Survival without Dispersers: Seedling Recruitment under Parents

Survival without Dispersers: Seedling Recruitment under Parents Introduction The loss of tropical forest is a central conservation issue, and much effort has been invested in understanding the extent of forest conversion, the factors contributing to its loss, and possible solutions to decrease the rate of destruction. Human activities in forests are not limited to the cutting of trees, however, subsistence and commercial hunting have affected large tracks of forest but have left their physical structure relatively unaltered (Redford 1992). For example, subsistence hunting by 230 inhabitants of three Waorani villages in Ecuador kills an estimated 3165 mammals, birds, and reptiles annually (Yost & Kelley 1983). Unfortunately, there is little understanding of h o w these hunting activities alter the processes governing the maintenance and long-term sustainability of forest ecosystems. For example, large animals are the preferred species for hunters, and it may be that these species play particularly significant roles in the dispersal of large, seeded tropical trees (Terborgh 1988; Wrangham et al. 1994). Wrangham et al. ( 1 9 9 4 ) demonstrated that, although chimpanzees (Pan troglodytes) constitute only 1.4% of the primate frugivore populations and 14.2% of the primate frugivore biomass, they are responsible for an estimated 45.3% of the seeds defecated http://www.deepdyve.com/assets/images/DeepDyve-Logo-lg.png Conservation Biology Wiley

Survival without Dispersers: Seedling Recruitment under Parents

Loading next page...
 
/lp/wiley/survival-without-dispersers-seedling-recruitment-under-parents-242btNhZ4h
Publisher
Wiley
Copyright
Copyright © 1995 Wiley Subscription Services, Inc., A Wiley Company
ISSN
0888-8892
eISSN
1523-1739
D.O.I.
10.1046/j.1523-1739.1995.09030675.x
Publisher site
See Article on Publisher Site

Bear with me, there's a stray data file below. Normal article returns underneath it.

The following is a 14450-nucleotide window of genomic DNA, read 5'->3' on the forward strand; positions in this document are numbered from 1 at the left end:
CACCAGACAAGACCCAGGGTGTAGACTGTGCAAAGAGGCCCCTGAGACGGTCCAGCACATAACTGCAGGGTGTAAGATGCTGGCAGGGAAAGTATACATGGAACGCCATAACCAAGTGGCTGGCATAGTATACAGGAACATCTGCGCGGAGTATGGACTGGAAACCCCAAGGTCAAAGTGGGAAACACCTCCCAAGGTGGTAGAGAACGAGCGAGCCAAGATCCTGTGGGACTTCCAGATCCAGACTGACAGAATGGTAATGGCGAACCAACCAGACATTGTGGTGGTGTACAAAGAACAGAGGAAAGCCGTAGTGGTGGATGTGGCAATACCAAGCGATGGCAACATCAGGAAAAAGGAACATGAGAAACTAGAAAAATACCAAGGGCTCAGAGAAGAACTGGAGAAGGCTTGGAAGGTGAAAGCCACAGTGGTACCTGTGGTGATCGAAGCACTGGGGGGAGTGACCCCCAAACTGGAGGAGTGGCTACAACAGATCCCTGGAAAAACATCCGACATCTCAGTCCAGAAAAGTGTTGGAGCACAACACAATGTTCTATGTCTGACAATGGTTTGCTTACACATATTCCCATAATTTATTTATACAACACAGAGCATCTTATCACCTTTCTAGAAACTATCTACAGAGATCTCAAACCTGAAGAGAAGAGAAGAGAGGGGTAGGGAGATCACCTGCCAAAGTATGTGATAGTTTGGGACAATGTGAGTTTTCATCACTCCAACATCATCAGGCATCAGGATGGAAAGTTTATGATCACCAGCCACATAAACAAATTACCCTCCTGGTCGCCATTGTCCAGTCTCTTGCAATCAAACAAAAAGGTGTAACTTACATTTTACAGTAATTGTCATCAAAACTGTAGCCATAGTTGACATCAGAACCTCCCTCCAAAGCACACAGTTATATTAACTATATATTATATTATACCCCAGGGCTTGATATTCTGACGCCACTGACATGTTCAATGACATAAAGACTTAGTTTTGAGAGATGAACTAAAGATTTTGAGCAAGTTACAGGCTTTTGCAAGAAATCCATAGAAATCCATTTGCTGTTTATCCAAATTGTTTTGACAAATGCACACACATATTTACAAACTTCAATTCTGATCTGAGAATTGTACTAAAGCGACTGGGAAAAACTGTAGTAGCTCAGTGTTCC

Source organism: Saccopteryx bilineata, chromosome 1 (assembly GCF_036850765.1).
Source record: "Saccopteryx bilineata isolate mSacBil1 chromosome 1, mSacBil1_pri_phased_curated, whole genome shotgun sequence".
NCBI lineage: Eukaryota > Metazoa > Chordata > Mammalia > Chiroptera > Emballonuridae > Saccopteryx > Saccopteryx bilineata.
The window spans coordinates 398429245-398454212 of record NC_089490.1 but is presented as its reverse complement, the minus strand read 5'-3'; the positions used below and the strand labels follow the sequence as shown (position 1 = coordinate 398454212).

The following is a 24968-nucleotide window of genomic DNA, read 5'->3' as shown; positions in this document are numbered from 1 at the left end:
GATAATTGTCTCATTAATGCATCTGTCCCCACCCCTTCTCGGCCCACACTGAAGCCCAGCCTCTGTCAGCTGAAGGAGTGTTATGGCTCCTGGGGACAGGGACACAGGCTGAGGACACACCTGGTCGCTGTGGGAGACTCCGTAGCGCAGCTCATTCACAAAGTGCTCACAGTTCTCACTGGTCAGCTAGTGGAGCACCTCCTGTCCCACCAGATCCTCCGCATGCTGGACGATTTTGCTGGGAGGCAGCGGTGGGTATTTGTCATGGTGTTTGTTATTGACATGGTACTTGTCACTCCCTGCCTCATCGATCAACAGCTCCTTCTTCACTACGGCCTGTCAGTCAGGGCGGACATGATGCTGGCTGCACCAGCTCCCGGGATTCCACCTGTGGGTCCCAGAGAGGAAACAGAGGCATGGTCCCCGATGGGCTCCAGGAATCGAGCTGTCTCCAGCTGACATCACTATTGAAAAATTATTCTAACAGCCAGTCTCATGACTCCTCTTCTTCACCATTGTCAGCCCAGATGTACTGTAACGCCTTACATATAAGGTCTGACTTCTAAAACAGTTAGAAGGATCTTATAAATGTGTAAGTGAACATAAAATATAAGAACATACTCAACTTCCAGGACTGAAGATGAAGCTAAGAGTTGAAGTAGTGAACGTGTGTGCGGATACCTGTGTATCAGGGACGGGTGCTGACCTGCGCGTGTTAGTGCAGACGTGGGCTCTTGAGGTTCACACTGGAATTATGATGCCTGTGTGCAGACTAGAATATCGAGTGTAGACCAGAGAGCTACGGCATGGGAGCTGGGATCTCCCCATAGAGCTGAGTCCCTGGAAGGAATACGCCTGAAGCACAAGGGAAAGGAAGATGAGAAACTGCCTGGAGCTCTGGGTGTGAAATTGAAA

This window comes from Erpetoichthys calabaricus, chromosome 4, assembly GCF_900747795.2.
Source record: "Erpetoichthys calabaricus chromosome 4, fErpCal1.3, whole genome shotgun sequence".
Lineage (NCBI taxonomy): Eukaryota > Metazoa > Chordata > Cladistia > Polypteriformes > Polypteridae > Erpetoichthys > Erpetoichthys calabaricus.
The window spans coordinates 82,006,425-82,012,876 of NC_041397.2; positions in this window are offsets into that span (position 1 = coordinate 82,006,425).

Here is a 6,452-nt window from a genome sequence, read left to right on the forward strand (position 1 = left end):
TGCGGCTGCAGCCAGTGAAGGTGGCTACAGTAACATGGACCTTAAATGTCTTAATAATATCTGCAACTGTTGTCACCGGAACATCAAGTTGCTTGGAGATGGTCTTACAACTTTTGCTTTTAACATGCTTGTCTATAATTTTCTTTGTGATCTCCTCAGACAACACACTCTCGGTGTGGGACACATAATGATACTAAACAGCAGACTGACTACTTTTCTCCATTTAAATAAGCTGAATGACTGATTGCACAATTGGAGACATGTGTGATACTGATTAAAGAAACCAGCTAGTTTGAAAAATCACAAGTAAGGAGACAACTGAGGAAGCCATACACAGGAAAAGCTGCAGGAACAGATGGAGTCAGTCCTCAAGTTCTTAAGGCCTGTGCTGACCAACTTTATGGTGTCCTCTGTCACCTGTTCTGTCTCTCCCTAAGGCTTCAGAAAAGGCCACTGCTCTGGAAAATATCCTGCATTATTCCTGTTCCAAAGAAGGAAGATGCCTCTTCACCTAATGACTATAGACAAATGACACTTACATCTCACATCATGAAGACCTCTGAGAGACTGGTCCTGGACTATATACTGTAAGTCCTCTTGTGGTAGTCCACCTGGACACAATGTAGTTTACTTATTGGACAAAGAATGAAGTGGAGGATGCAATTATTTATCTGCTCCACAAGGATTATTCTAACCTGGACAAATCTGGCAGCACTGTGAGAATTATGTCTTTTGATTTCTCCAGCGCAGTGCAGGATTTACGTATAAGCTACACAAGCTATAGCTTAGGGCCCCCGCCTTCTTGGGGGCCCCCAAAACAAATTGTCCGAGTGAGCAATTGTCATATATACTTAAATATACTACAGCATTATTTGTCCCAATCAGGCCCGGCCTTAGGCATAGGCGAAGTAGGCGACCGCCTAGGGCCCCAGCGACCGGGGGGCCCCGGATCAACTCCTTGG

Abstract

Introduction The loss of tropical forest is a central conservation issue, and much effort has been invested in understanding the extent of forest conversion, the factors contributing to its loss, and possible solutions to decrease the rate of destruction. Human activities in forests are not limited to the cutting of trees, however, subsistence and commercial hunting have affected large tracks of forest but have left their physical structure relatively unaltered (Redford 1992). For example, subsistence hunting by 230 inhabitants of three Waorani villages in Ecuador kills an estimated 3165 mammals, birds, and reptiles annually (Yost & Kelley 1983). Unfortunately, there is little understanding of h o w these hunting activities alter the processes governing the maintenance and long-term sustainability of forest ecosystems. For example, large animals are the preferred species for hunters, and it may be that these species play particularly significant roles in the dispersal of large, seeded tropical trees (Terborgh 1988; Wrangham et al. 1994). Wrangham et al. ( 1 9 9 4 ) demonstrated that, although chimpanzees (Pan troglodytes) constitute only 1.4% of the primate frugivore populations and 14.2% of the primate frugivore biomass, they are responsible for an estimated 45.3% of the seeds defecated

Journal

Conservation BiologyWiley

Published: Jun 1, 1995

There are no references for this article.

You’re reading a free preview. Subscribe to read the entire article.


DeepDyve is your
personal research library

It’s your single place to instantly
discover and read the research
that matters to you.

Enjoy affordable access to
over 18 million articles from more than
15,000 peer-reviewed journals.

All for just $49/month

Explore the DeepDyve Library

Search

Query the DeepDyve database, plus search all of PubMed and Google Scholar seamlessly

Organize

Save any article or search result from DeepDyve, PubMed, and Google Scholar... all in one place.

Access

Get unlimited, online access to over 18 million full-text articles from more than 15,000 scientific journals.

Your journals are on DeepDyve

Read from thousands of the leading scholarly journals from SpringerNature, Elsevier, Wiley-Blackwell, Oxford University Press and more.

All the latest content is available, no embargo periods.

See the journals in your area

DeepDyve

Freelancer

DeepDyve

Pro

Price

FREE

$49/month
$360/year

Save searches from
Google Scholar,
PubMed

Create lists to
organize your research

Export lists, citations

Read DeepDyve articles

Abstract access only

Unlimited access to over
18 million full-text articles

Print

20 pages / month

PDF Discount

20% off